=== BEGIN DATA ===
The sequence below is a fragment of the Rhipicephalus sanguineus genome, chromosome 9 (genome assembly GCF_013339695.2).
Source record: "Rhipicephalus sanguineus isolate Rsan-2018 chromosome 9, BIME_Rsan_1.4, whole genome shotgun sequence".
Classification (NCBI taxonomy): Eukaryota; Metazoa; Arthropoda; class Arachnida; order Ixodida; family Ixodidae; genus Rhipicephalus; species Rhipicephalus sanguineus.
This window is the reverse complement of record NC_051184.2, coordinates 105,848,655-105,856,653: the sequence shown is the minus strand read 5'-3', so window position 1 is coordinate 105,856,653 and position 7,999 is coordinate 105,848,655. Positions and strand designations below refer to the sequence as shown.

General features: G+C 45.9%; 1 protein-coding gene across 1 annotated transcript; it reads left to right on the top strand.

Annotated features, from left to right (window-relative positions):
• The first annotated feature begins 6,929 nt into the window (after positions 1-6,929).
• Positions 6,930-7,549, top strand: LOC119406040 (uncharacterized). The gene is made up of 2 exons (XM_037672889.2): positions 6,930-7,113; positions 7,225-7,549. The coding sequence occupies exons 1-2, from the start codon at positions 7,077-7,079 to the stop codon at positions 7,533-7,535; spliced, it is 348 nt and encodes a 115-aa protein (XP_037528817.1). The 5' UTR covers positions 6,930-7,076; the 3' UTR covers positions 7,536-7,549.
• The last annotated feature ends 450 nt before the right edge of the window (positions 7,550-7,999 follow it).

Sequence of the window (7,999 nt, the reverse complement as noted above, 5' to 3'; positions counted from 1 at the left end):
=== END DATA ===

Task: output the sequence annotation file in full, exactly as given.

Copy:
The sequence below is a fragment of the Rhipicephalus sanguineus genome, chromosome 9 (genome assembly GCF_013339695.2).
Source record: "Rhipicephalus sanguineus isolate Rsan-2018 chromosome 9, BIME_Rsan_1.4, whole genome shotgun sequence".
Classification (NCBI taxonomy): Eukaryota; Metazoa; Arthropoda; class Arachnida; order Ixodida; family Ixodidae; genus Rhipicephalus; species Rhipicephalus sanguineus.
This window is the reverse complement of record NC_051184.2, coordinates 105,848,655-105,856,653: the sequence shown is the minus strand read 5'-3', so window position 1 is coordinate 105,856,653 and position 7,999 is coordinate 105,848,655. Positions and strand designations below refer to the sequence as shown.

General features: G+C 45.9%; 1 protein-coding gene across 1 annotated transcript; it reads left to right on the top strand.

Annotated features, from left to right (window-relative positions):
• The first annotated feature begins 6,929 nt into the window (after positions 1-6,929).
• Positions 6,930-7,549, top strand: LOC119406040 (uncharacterized). The gene is made up of 2 exons (XM_037672889.2): positions 6,930-7,113; positions 7,225-7,549. The coding sequence occupies exons 1-2, from the start codon at positions 7,077-7,079 to the stop codon at positions 7,533-7,535; spliced, it is 348 nt and encodes a 115-aa protein (XP_037528817.1). The 5' UTR covers positions 6,930-7,076; the 3' UTR covers positions 7,536-7,549.
• The last annotated feature ends 450 nt before the right edge of the window (positions 7,550-7,999 follow it).

Sequence of the window (7,999 nt, the reverse complement as noted above, 5' to 3'; positions counted from 1 at the left end):